On the 10th anniversary of Hurricane Katrina striking the Gulf Coast, many familiar phrases will briefly re-enter our daily lexicon: levees, the Superdome, Lower Ninth, FEMA trailers. And lots of anger and sadness and pain will return to millions of Gulf Coast residents who have largely tried to forget and move on.
You will hear a lot of about how the storm disproportionately affected people of color and people with low income, as you rightly should. The storm's impact and the human-caused problem of levee failure seemed designed to impact that community, while the tourist friendly areas of the city went comparatively unscathed.
What you probably won't hear about very much is the enormous impact this disaster had on people with disabilities. They, too, were disproportionately affected, but just not because of Mother Nature.
I traveled to New Orleans to ask people with disabilities and disability rights advocates what happened. The answer was simple and sad: There was no plan to rescue them. Their stories appear in "The Right to be Rescued", a new short documentary produced by Rooted in Rights, a project of Disability Rights Washington.
There was no plan to transport wheelchairs or provide electricity for ventilators. There was no pre-planning for evacuating hospitals and nursing homes. No accommodations were made for people who are Deaf or blind inside emergency shelters. The list goes on, touching on every right that people with disabilities fight to have in everyday life, which went simply went unaccounted for in the emergency. This wasn't a plan that overlooked inconveniences that everyone experiences in these scenarios, this was a plan that overlooked important, life-preserving accommodations that many people with disabilities need in order to live.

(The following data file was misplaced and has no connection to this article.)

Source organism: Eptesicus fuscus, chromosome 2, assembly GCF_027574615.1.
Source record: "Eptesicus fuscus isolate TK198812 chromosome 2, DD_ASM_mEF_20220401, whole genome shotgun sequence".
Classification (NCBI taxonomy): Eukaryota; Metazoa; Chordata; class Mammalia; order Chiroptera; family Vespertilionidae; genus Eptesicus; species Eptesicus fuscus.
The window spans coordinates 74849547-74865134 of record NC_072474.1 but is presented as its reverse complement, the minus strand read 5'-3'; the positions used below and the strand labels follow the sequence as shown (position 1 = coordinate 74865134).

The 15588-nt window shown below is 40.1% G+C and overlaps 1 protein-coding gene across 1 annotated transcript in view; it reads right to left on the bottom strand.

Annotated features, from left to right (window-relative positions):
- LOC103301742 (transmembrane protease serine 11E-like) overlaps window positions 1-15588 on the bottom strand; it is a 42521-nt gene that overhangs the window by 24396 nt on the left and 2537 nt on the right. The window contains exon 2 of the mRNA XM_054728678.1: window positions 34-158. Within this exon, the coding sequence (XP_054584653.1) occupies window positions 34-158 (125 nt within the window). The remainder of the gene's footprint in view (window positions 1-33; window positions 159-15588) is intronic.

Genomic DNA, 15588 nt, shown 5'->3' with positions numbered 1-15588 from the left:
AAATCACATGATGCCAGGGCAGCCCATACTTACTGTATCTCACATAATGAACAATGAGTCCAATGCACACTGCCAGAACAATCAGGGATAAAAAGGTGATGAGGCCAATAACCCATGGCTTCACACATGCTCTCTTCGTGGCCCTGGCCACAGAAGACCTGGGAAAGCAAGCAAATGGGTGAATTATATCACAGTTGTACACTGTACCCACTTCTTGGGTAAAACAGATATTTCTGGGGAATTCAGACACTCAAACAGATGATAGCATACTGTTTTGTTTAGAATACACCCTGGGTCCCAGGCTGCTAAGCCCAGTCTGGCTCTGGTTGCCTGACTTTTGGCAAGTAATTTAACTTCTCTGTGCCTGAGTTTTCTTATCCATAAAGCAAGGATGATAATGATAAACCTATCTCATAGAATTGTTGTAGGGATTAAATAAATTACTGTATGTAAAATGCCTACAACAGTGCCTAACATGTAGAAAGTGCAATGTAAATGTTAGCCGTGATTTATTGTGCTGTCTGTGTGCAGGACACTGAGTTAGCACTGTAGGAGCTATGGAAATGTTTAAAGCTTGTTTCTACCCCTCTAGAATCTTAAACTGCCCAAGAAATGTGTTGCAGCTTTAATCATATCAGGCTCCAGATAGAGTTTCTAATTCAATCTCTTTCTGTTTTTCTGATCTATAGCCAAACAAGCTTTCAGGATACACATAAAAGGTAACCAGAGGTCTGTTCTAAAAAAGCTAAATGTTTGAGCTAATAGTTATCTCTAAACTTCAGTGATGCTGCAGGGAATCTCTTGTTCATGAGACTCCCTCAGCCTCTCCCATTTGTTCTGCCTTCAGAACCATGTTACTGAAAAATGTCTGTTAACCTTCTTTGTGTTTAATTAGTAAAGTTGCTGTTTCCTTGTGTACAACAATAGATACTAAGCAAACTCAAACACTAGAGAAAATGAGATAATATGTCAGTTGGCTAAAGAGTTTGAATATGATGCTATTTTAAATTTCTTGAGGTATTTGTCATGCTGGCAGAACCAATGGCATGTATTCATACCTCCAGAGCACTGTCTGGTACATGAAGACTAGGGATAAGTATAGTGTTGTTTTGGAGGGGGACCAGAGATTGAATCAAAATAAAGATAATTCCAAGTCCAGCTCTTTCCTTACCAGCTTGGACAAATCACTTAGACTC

During Katrina, people with disabilities were denied the right to be rescued.
But this film is not an exposé on New Orleans or other Gulf communities. It is not, and is not meant to be, another is a long list of excellent and important documentaries and articles that have taken government leaders to task for what has happened. There is no reason to ask the people we interviewed to recount the painful stories of friends and family who died during the storm if there is no hope that things will change.
That's where you come in. Use our film, show it to your local city council, your county government, or the person who handles evacuations at your school or business. If there's no information about emergency preparedness for people with disabilities on your local Red Cross or disaster agency's website. Call them. Make them listen.
A hurricane hit the Gulf Coast, but earthquakes, tornadoes, floods, heat waves, chemical spills, and countless other disasters can strike everywhere else. The whole point of emergency planning is to think ahead. We need emergency planners everywhere to think ahead about everybody.
The cost comes in the lives of people, like those in New Orleans and elsewhere, who were ignored, forgotten, and abandoned when the flood waters rose.
Everybody has the right to be rescued.